Some basic footwear tips include:

  • If wearing heels regularly, wear shoes with variable heel height, and try to wear shoes which accommodate all the toes (aka no pointy shoes)!
  • Wear footwear indoors as much as possible and avoid walking outdoors barefoot
  • Slippers should have a back to them. This means no flip-flop style slippers. Your foot works too hard in this kind of shoe!
  • Wash shoes regularly. If you can’t throw them in the washing machine, purchase a spray disinfectant. This will help to prevent infection
  • If swelling of feet is an issue, then purchase footwear at the end of the day
  • Bring new footwear to your chiropodist prior to wearing them! We know what to look for!

Diabetics need to take extra care when purchasing footwear. Some tips include:

  • Shoes should have extra depth and extra width to accommodate deformities, and provide maximal comfort
  • Shoes should have functional fastening, a firm heel counter and should not be too loose or too tight
  • Buy a shoe with a firm, breathable upper
  • Look for cushioning properties. Materials to look for include: foams, poron, and ethyl vinyl acetate (EVA)
  • A stabilizing heel that is low and wide can provide stability
  • Footwear should be worn at all times
  • Seamless white socks are also recommended

While these lists may seem long and intimidating, lots of brands provide many of these features in many of their shoes. Brands we love include: Birkenstock, Finn Comfort, Clarks, Brooks, and Ecco. And lucky for you, we sell all of these brands in our office!   Come on in for a professional fitting by Karen, our in-house expert!  For more info call us at 519-624-4122.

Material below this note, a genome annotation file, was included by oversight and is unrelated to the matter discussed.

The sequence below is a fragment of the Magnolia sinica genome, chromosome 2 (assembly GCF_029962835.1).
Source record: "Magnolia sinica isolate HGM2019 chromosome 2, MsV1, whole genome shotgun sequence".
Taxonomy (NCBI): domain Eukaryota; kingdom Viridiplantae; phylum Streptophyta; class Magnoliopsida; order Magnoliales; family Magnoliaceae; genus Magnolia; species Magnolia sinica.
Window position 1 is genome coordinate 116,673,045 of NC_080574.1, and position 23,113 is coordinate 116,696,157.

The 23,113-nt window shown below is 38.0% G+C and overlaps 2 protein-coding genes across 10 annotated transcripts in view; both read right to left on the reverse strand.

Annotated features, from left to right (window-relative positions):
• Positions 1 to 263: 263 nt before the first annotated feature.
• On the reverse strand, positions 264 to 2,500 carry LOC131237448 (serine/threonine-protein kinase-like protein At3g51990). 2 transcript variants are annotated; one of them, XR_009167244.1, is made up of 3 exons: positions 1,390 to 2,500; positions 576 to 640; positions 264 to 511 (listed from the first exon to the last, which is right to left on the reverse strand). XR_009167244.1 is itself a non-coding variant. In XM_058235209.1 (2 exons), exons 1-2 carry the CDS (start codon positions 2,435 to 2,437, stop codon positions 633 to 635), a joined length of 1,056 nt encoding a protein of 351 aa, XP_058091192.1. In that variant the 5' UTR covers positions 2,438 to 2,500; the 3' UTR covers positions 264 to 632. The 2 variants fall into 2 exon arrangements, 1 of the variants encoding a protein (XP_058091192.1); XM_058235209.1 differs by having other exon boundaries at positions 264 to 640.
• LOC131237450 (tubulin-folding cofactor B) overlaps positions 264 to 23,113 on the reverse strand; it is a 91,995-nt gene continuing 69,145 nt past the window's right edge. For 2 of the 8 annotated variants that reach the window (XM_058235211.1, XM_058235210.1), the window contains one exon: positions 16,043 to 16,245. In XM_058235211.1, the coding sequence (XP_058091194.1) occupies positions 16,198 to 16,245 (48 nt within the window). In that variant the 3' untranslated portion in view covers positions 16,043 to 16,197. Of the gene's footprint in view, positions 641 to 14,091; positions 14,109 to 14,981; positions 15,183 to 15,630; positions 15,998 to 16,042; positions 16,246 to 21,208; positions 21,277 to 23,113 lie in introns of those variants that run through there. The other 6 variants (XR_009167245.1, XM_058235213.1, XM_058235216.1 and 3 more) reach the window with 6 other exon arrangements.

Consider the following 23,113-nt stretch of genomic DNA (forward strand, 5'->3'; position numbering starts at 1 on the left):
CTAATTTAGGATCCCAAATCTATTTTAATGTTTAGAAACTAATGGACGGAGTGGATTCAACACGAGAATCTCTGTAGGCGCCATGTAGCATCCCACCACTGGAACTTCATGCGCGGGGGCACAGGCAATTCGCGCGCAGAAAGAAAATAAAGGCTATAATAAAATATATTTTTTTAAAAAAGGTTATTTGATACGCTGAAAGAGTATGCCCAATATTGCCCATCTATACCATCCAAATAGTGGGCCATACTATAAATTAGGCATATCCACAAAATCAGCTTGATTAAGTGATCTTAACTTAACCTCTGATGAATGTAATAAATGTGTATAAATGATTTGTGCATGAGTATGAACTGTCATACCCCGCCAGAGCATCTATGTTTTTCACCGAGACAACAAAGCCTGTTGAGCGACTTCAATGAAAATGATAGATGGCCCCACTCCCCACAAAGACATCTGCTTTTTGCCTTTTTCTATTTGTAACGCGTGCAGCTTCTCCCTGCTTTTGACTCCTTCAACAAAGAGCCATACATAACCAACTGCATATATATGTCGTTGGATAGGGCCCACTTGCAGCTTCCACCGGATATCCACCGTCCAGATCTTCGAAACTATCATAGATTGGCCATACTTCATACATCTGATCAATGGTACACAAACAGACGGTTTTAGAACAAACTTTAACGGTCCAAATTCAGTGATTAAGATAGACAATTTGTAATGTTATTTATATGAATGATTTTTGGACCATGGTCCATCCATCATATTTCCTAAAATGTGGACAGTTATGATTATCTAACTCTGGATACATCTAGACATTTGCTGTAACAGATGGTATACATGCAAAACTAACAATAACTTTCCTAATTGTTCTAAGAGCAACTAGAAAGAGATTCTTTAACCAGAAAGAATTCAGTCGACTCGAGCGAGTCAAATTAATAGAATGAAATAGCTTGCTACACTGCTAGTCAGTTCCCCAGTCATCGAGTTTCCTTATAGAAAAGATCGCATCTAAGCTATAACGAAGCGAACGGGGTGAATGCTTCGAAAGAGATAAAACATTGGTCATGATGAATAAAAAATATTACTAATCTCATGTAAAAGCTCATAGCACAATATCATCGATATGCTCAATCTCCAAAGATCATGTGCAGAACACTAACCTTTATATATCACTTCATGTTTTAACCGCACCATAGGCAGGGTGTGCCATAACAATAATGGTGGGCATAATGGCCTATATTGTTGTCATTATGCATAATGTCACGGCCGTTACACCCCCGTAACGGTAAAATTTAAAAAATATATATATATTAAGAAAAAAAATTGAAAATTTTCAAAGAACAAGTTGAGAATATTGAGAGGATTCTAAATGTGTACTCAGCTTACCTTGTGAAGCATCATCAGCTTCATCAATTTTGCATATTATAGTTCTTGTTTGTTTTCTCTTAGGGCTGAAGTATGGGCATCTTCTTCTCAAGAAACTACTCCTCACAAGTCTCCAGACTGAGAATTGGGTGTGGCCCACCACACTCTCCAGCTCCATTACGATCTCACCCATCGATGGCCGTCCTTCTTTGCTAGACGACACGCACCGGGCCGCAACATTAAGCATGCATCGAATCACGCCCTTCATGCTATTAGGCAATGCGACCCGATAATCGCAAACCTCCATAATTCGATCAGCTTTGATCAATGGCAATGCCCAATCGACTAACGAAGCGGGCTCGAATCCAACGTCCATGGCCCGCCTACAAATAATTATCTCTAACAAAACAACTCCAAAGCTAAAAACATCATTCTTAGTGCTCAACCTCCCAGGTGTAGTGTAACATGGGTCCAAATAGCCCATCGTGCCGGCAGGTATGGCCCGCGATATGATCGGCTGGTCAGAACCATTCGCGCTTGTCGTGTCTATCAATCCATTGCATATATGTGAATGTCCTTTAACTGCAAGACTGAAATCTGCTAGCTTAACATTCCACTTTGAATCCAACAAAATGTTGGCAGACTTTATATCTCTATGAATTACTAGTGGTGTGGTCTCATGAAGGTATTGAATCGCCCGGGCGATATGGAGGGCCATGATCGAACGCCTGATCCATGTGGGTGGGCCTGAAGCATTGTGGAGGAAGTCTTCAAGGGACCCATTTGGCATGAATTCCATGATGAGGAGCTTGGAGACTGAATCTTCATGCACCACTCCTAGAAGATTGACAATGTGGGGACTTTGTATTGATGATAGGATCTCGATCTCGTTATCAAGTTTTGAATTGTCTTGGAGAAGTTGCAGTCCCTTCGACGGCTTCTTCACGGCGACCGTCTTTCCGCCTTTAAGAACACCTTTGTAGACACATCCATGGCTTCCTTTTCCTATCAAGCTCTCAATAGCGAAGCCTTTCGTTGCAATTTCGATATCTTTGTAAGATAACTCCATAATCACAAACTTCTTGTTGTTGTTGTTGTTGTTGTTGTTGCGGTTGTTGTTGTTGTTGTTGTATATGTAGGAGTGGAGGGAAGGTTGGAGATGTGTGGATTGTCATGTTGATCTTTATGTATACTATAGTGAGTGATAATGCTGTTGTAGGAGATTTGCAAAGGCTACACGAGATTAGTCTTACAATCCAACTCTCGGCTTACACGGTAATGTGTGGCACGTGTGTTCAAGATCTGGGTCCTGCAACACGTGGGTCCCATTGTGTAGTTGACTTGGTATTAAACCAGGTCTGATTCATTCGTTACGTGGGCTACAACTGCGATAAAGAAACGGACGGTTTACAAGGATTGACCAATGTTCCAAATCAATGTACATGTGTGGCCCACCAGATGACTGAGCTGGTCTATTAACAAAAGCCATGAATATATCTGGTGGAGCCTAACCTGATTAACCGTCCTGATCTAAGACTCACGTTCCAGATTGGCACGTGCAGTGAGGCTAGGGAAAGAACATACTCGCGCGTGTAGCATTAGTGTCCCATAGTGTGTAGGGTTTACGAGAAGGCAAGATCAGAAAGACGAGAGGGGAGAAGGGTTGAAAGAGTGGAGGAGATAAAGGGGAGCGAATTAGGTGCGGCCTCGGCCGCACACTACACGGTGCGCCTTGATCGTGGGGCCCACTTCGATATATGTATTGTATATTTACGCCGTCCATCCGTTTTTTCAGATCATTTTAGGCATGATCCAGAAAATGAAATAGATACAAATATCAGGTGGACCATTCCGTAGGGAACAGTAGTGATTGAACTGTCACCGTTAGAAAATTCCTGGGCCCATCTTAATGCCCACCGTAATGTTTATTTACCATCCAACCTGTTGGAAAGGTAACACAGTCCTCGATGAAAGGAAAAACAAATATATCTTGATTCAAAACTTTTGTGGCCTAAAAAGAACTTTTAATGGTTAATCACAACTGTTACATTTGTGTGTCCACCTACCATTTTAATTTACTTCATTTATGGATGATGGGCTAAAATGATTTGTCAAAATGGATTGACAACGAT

Happy “Footwear Friday!”

    You may roll your eyes when you read the title of this post because if you are athletic or simply struggle with tight muscles, you know that you need to stretch before and/or after exercise. You may even feel like you are a very diligent stretcher. However, if you are like many people out there, you probably rarely stretch the small muscles and tendons of the foot.  This week we will try to provide some insight into why stretching is important and how your tight foot muscles could be causing pain elsewhere in the body.

Let's talk about the hip!

    We hear time and time again in our office from patients with "bad hips". Many of these patients come in with foot pain that they believe is completely unrelated to their hips. However, the reality  is, more often than not, their foot pain is in fact connected to their hip pain. In fact, we often find that treatment of the identified foot problem often results in the added benefit of hip pain relief. Why might foot pain cause hip pain you ask? Well, the simplest answer is that often, when we have a sore foot, we end up subconsciously altering our gait for pain relief, which may inadvertently place added pressure on the other joints of the body, which are forced to compensate for the changes to our gait.  The foot problem itself can originate from a variety of sources such as overuse of muscles, plantar fasciitis, or underlying systemic conditions such as arthritis.